There is no more pleasant and amusing way to enjoy a game day than to savor one refreshing bottle of an ice-cold beer. Believe it or not, beer tastes better while watching your favorite game- it may be football, basketball, and the likes.
When talking about beers, Asian beers will always be on top of the list. In fact, Asia consumes the most beer out of any continent in the world.
Asian beers are known for being weak, watery brews with very little flavor. Even though the alcohol level differs from every brand, there will always be that distinct taste consistently present in Asian beers.
But which brands do most consumers reach for when they want to chill out while on a game night? Here are some of Asia’s most famous and iconic beers that you might want to try sometimes.
Angkor, Cambodia’s national beer, is inspired by the world-famous Khmer Angkor temples at Siem Reap, which attract thousands of tourists every year. This reasonably ordinary Asian beer made the list for a few reasons.
The first is that Angkor Beer is a light and refreshing beer with a savory flavor. The beer is full of mild bitterness, a light hops scent, and a delightful aftertaste. It features crisp malty tones when compared to Cambodia’s other popular tap beers.
This drink is available in 640ml, 320ml bottles and cans, and on tap. It’s sold for as low as 25 cents per glass in Cambodia, making it one of the best-value beers sold in the world. The beer Angkor is a lager. It might not be full-flavored, but it’s remarkably strong for a lager.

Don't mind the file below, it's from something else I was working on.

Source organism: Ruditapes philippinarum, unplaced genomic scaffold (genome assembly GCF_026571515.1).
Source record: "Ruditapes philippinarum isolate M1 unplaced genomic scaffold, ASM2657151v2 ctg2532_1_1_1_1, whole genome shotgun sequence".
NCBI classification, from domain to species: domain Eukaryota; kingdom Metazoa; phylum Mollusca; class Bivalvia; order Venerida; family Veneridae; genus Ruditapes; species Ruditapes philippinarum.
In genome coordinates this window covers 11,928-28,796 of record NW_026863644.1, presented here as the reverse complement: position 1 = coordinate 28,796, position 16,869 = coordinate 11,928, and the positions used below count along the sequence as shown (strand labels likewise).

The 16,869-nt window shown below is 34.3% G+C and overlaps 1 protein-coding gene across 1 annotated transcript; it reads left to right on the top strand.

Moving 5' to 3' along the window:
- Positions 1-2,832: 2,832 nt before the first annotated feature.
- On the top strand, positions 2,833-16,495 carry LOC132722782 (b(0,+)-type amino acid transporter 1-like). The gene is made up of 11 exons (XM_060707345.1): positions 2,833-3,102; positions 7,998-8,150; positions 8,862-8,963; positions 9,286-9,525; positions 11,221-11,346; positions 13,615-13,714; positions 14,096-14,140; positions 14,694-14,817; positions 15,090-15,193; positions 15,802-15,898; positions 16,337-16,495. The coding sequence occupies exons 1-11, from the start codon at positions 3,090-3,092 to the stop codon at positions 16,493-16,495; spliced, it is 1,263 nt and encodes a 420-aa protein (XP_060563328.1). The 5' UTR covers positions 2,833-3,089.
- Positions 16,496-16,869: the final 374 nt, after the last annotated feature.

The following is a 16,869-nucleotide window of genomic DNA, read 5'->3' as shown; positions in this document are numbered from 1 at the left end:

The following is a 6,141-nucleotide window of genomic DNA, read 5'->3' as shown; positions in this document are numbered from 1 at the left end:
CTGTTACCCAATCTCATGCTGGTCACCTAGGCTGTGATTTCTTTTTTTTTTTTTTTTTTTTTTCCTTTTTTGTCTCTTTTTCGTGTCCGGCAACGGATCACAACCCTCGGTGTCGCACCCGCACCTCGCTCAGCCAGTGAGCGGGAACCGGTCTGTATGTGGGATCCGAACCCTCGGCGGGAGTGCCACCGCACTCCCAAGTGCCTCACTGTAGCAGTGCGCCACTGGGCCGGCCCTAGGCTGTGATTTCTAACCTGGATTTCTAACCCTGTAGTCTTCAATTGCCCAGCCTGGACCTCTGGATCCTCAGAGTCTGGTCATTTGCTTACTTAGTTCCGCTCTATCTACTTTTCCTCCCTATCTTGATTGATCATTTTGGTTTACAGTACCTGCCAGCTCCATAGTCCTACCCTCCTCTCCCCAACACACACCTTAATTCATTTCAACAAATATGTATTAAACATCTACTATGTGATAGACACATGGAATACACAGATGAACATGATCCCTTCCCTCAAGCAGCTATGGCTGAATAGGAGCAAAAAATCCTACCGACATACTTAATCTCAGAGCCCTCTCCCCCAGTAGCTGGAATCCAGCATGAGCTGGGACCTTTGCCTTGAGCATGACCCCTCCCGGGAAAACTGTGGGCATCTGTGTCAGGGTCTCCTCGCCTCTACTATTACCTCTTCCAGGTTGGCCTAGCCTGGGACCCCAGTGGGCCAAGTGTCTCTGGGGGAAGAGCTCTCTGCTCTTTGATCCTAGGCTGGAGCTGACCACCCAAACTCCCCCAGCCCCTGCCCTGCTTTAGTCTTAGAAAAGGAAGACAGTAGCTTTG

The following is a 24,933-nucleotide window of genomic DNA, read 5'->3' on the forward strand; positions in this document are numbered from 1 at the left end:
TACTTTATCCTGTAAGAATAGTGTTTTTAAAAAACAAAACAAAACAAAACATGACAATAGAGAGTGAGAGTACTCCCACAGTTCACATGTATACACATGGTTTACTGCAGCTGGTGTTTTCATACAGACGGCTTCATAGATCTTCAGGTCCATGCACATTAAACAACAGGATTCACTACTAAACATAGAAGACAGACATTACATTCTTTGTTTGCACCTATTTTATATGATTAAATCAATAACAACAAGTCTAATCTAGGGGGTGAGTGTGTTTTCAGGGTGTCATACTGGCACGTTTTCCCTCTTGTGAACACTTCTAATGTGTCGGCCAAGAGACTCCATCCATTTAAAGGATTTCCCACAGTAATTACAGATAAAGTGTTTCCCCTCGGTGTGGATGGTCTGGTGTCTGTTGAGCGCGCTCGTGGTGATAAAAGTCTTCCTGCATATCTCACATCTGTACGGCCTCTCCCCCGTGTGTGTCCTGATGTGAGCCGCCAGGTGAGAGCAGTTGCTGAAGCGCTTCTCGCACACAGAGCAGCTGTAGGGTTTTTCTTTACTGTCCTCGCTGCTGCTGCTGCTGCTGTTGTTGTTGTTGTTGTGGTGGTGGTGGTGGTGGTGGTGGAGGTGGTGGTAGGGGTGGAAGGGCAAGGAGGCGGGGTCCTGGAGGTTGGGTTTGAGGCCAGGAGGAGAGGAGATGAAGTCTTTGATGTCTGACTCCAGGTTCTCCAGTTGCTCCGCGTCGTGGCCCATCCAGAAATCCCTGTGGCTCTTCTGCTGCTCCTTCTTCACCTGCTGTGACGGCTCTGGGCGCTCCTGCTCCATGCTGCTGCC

Vietnam has a large variety of locally produced beers available in bottles and cans, including Saigon Beer, Vietnam’s most popular and highest-selling brand, made and packaged in Ho Chi Minh City and widely distributed throughout the country.
They create the Saigon Beer with barley and rice, and it has a golden yellow color and a thick, cream-colored head. This beer is a unique lager with a tangy flavor that Vietnamese people believe is gentle and refreshing when consumed outside in the sun. Generally speaking, this beer has a 4.9 percent alcohol level, similar to a Dutch pilsner.
Leo is among Thailand’s most popular beers. They sell this throughout most of Southeast Asia for around 42baht for a 640ml can.
It’s not quite as cheap as Cambodian beer, but it is one of the most inexpensive Asian beers. It’s delicious and refreshing and still tastes good even though the beer has warmed up in the sun. Compared to the nasty flavor of a glass of Chang- also dubbed as “Elephant pee” by natives, this beer is a decent brew.
Tiger, Singapore’s first locally manufactured beer, was introduced in 1932 and is now renowned across Asia. Tiger Beer is currently brewed throughout 11 Asian countries and consumed in more than 75 countries across Europe, the United States, Australia, Latin America, and the Middle East.
The beer’s distinct amber container keeps it from aging too quickly, keeping the dry-hopped brew rich and full. Tiger is a fantastic accompaniment to spicy foods because it’s light and pleasant to drink, with a bit of bitter aftertaste.